Florence + The Machine Share New Single, “King”Photo by Autumn de Wilde Music News Florence + The Machine
Following a flurry of internet rumors and cryptic teasers, Florence Welch and her Machine have finally returned with their new first single in two years, “King.” The song, which appears to be the lead single from the as-yet-unannounced full-length follow-up to 2018’s High As Hope, arrives with a stunning video by photographer and filmmaker Autumn de Wilde.
The new song takes a similar sonic approach to the material on High As Hope, using a relatively sparse instrumental set-up until it builds to its soaring peak at the song’s center, but takes a step in a new direction thematically. Where the previous record operated from a place of (cautious) optimism, “King” sees Welch barely holding her fury back, pulling anyone who dares cross her up by the scruff of their neck as she floats above them all. On earlier projects, she might have gone straight to howling the repeated refrain of “I am no mother / I am no bride / I am king,” but here, she lets the line sit at the back of her throat, delivering it through gritted teeth. In a way, the restraint is more terrifying, warning the song’s subject who asks, “How much is art really worth?” to run before the bloodshed starts. Mirrored in the ring of girls who let out a silent, agonizing scream right before the song’s explosive climax erupts in the video, the song captures the rage that so many like Florence feel, keeping quiet for fear that opportunities will be snatched out from under you if you speak your displeasure aloud.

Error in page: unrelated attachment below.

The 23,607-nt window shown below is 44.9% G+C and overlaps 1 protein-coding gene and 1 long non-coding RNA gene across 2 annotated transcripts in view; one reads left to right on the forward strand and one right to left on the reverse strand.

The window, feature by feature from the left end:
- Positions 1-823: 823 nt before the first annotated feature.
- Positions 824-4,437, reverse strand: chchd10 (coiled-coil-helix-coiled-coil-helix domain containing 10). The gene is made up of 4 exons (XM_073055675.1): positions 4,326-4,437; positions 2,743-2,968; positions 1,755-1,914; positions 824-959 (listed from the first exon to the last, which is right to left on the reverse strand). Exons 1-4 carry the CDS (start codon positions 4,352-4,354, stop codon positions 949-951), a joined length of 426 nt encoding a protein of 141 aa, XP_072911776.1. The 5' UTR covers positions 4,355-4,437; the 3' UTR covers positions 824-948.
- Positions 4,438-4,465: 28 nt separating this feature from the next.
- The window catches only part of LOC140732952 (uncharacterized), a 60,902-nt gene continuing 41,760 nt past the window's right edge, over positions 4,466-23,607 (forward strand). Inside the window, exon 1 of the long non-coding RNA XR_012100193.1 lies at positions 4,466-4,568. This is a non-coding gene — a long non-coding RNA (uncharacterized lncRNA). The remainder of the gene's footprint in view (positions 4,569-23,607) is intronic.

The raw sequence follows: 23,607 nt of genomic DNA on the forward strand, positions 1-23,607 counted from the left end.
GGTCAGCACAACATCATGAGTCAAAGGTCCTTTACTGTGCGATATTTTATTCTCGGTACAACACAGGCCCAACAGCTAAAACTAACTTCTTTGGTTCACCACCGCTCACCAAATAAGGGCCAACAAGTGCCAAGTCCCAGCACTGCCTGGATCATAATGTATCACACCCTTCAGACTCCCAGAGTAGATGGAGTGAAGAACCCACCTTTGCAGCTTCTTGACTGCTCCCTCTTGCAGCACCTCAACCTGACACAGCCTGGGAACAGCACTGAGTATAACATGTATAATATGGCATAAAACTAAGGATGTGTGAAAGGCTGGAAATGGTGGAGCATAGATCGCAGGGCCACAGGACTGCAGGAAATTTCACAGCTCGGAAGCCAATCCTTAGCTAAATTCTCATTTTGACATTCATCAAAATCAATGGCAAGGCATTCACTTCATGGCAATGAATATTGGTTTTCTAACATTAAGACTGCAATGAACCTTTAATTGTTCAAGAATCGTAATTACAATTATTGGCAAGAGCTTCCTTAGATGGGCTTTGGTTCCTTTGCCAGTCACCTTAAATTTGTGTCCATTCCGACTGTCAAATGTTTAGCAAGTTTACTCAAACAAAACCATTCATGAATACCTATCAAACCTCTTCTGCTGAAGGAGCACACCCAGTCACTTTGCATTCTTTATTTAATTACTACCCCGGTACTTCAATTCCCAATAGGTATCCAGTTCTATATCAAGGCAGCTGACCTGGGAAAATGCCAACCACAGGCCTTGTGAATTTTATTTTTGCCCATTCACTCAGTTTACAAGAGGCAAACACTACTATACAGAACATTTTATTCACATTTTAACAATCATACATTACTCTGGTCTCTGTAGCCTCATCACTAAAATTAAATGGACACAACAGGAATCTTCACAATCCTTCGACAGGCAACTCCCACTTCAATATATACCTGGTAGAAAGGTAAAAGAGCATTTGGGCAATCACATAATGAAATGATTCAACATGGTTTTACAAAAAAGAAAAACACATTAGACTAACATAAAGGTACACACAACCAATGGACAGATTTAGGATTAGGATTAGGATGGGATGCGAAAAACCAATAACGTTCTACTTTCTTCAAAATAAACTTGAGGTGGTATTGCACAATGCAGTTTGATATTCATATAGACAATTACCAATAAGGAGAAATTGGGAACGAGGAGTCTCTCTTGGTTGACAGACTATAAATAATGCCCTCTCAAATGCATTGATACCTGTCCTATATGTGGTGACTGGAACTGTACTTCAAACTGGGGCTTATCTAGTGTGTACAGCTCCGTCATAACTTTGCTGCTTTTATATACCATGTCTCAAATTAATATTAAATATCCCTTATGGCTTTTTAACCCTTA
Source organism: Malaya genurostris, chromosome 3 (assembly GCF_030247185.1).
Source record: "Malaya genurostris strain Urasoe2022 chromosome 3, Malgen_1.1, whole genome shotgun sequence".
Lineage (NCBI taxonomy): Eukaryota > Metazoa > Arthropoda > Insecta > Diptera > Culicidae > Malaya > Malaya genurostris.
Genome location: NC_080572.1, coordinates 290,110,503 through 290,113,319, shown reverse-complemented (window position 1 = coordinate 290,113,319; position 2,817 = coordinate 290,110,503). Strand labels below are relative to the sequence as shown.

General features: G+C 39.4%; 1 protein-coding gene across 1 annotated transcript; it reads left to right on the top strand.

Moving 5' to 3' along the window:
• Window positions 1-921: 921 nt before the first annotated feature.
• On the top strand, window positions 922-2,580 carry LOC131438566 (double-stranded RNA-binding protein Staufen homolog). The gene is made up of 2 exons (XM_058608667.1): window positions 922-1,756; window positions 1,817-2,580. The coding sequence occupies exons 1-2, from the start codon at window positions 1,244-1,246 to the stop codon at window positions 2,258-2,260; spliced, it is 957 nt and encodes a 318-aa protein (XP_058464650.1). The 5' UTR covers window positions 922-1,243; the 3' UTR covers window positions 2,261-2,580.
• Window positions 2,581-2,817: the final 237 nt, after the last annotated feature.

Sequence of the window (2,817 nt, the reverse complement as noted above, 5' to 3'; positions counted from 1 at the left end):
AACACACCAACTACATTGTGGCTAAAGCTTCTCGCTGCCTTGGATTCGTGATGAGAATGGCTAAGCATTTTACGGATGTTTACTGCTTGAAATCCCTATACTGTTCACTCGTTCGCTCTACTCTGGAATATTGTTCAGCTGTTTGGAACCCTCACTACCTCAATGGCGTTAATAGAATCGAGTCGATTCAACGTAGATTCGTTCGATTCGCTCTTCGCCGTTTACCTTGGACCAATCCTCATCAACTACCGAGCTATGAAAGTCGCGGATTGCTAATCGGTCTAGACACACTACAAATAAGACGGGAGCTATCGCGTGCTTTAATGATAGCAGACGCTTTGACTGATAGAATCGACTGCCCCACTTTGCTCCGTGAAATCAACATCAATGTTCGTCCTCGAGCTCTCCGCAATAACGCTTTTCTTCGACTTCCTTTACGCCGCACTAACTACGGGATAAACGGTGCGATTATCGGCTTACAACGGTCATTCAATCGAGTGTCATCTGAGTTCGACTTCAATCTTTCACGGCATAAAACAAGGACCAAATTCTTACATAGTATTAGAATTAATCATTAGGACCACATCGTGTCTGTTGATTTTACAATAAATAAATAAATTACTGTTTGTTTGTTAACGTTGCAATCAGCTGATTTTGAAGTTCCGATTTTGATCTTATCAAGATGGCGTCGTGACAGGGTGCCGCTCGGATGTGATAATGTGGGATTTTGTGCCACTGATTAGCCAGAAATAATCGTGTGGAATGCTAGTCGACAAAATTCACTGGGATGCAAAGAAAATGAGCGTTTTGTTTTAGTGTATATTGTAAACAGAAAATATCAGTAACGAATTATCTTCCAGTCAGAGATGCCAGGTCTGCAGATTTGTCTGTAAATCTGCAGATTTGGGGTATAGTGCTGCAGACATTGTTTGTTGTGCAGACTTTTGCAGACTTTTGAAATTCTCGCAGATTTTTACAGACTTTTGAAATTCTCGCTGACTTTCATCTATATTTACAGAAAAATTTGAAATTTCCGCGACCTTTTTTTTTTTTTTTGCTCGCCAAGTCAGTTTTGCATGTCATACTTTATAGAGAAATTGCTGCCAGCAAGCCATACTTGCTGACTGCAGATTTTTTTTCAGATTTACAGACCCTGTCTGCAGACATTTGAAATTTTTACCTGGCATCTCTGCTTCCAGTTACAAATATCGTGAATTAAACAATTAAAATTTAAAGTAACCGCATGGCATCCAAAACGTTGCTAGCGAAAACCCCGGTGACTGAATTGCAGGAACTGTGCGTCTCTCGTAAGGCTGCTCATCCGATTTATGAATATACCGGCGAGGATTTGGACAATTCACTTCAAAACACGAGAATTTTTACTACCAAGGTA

Welch talked about the inspiration behind the single in a statement:
As an artist, I never actually thought about my gender that much. I just got on with it. I was as good as the men and I just went out there and matched them every time. But now, thinking about being a woman in my 30s and the future, I suddenly feel this tearing of my identity and my desires. That to be a performer, but also to want a family might not be as simple for me as it is for my male counterparts. I had modelled myself almost exclusively on male performers, and for the first time I felt a wall come down between me and my idols as I have to make decisions they did not.
You can check out the video for “King” below.